The expectations in the said rules that the dying declaration be recorded by a Judicial Magistrate; the fitness of the declarant be examined; the statement be in the form of simple narrative; signature or thumb impression of the declarant be obtained etc. are all, obviously, intended to ensure that the dying declaration is recorded in the manner that its credence does not remain questionable. However, a particular statement, when being offered as dying declaration and satisfies all the requirements of judicial scrutiny, cannot be discarded merely because it has not been recorded by a Magistrate or that the police officer did not obtain attestation by any person present at the time of making of the statement. Even in this regard, the witness PW-19 Inspector Om Prakash has pointed out that when asked to attest the statement of Sher Singh as recorded by SI Rajesh Kumar, the doctor pointed out that the facts had already been mentioned in the MLC and there was no need to attest the statement. Taking an overall view of the matter, we find no reason that the statement Ex. PW-16/B be discarded only for want of its recording by a Magistrate or for want of attestation.
25.2. Another emphasis laid on behalf of the appellants is on the fact that the victim Sher Singh had suffered 100% burns and he was already in critical condition and further to that, his condition was regularly deteriorating. It is, therefore, contended that in such a critical and deteriorating condition, he could not have made proper, coherent and intelligible statement. The submissions do not make out a case for interference. As laid down in Vijay Pal’s case and reiterated in Bhagwan’s case (supra), the extent of burn injuries – going beyond 92% and even to 100% – would not, by itself, lead to a conclusion that victim of such burn injuries may not be in a position to make the statement. Irrespective of the extent and gravity of burn injuries, when the doctor had certified him to be in fit state of mind to make the statement; and the person recording the statement was also satisfied about his fitness for making such statement; and when there does not appear any inherent or apparent defect, in our view, the dying declaration cannot be discarded.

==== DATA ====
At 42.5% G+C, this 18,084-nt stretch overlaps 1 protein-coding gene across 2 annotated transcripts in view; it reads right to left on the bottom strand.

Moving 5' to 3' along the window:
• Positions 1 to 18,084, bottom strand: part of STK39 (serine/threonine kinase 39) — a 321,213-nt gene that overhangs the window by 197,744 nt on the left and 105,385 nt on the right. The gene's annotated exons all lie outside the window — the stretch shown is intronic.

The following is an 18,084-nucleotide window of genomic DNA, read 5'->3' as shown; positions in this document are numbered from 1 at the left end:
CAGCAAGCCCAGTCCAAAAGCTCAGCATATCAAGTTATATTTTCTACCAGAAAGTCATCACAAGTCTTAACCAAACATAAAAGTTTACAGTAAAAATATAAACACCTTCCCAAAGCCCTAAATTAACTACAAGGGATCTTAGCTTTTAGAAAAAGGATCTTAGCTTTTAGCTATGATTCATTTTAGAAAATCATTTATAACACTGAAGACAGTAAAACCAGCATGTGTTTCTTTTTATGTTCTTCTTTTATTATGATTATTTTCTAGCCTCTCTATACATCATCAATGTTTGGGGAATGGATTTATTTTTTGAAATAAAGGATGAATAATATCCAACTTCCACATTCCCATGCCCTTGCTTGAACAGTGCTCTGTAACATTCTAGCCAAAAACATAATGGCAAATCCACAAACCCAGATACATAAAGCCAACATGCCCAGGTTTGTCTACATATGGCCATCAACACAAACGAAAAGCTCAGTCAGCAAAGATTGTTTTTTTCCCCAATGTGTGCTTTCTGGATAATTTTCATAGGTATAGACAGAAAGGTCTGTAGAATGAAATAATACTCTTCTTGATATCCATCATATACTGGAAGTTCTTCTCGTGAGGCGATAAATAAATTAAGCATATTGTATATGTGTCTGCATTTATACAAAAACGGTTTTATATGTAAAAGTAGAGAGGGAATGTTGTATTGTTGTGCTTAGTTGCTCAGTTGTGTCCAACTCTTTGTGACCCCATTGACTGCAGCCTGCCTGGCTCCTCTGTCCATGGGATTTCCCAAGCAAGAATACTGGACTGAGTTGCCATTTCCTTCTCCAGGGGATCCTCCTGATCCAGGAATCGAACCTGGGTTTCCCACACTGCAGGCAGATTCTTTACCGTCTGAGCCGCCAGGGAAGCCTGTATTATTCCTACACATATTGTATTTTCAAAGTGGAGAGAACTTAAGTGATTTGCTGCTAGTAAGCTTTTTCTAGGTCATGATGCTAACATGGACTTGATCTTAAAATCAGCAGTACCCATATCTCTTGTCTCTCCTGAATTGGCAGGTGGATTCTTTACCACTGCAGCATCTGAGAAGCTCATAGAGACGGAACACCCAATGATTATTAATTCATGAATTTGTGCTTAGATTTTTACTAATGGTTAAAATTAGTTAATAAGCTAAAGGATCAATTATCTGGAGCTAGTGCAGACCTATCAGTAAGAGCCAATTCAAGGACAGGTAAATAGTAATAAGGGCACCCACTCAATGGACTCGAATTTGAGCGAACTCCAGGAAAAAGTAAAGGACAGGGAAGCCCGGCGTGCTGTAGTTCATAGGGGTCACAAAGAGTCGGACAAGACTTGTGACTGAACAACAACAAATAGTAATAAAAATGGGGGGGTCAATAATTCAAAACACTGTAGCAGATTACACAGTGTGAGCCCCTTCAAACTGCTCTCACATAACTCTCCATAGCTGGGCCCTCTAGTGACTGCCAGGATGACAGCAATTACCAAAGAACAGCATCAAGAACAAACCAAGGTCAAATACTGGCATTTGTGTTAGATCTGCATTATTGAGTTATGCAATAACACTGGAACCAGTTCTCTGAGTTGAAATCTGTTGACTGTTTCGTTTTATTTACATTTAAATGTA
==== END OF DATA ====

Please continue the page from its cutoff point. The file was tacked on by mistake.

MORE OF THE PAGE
Contra to what has been argued on behalf of the appellants, we are of the view that the juristic theory regarding acceptability of statement made by a person who is at the point of death has its fundamentals in the recognition that at the terminal point of life, every motive to falsehood is removed or silenced. To a fire victim like that of present case, the gravity of injuries is an obvious indicator towards the diminishing hope of life in the victim; and on the accepted principles, acceleration of diminishing of hope of life could only obliterate the likelihood of falsehood or improper motive. Of course, it may not lead to the principle that gravity of injury would itself lead to trustworthiness of the dying declaration. As noticed, there could still be some inherent defect4 for which a statement, even if recorded as dying declaration, cannot be relied upon without corroboration. Suffice would be to observe to present purpose that merely for 100% burn injuries, it cannot be said that the victim was incapable to make a statement which could be acted upon as dying declaration.
25.3. The suggestions have also been made that the victim was in 100% burnt condition and therefore, the alleged statements Ex. PW-8/A and PW- 16/B are manipulated and manufactured. We find nothing of substance in such suggestions for there had not been shown any reason for which PW-8 Dr.Sushma and PW-16 SI Rajesh Kumar would manufacture any such document. Interestingly, certain suggestions were made to PW-19 Inspector Om Prakash in his cross-examination about his previous exchange of hot words or altercation with the accused persons.
However, there was no such suggestion to PW-16 or to PW-8. For the same reason, the doubts sought to be suggested about availability of thumb impression of the victim on the statement Ex. PW-16/B deserve to be rejected. In the case of Dal Singh (supra), this Court has pointed out that in the case of burns, the skin of a small part of the body like thumb may remain intact; and it is essentially a question of fact as to whether skin of thumb had also been burnt completely. In this regard, it is also noticeable that even when the victim was carrying 100% deep burns, as per the post-mortem report, peeling of skin was noticed on dorsum of hands and therefore, taking of thumb impression on Ex. PW-16/B is not ruled out. The concurrent findings of the Trial Court and the High Court in accepting the thumb impression on Ex. PW-16/B do not appear calling for any interference. It gets, perforce, reiterated that there appears no reason for PW- 16 to go to the extent of manufacturing the document with a false thumb impression.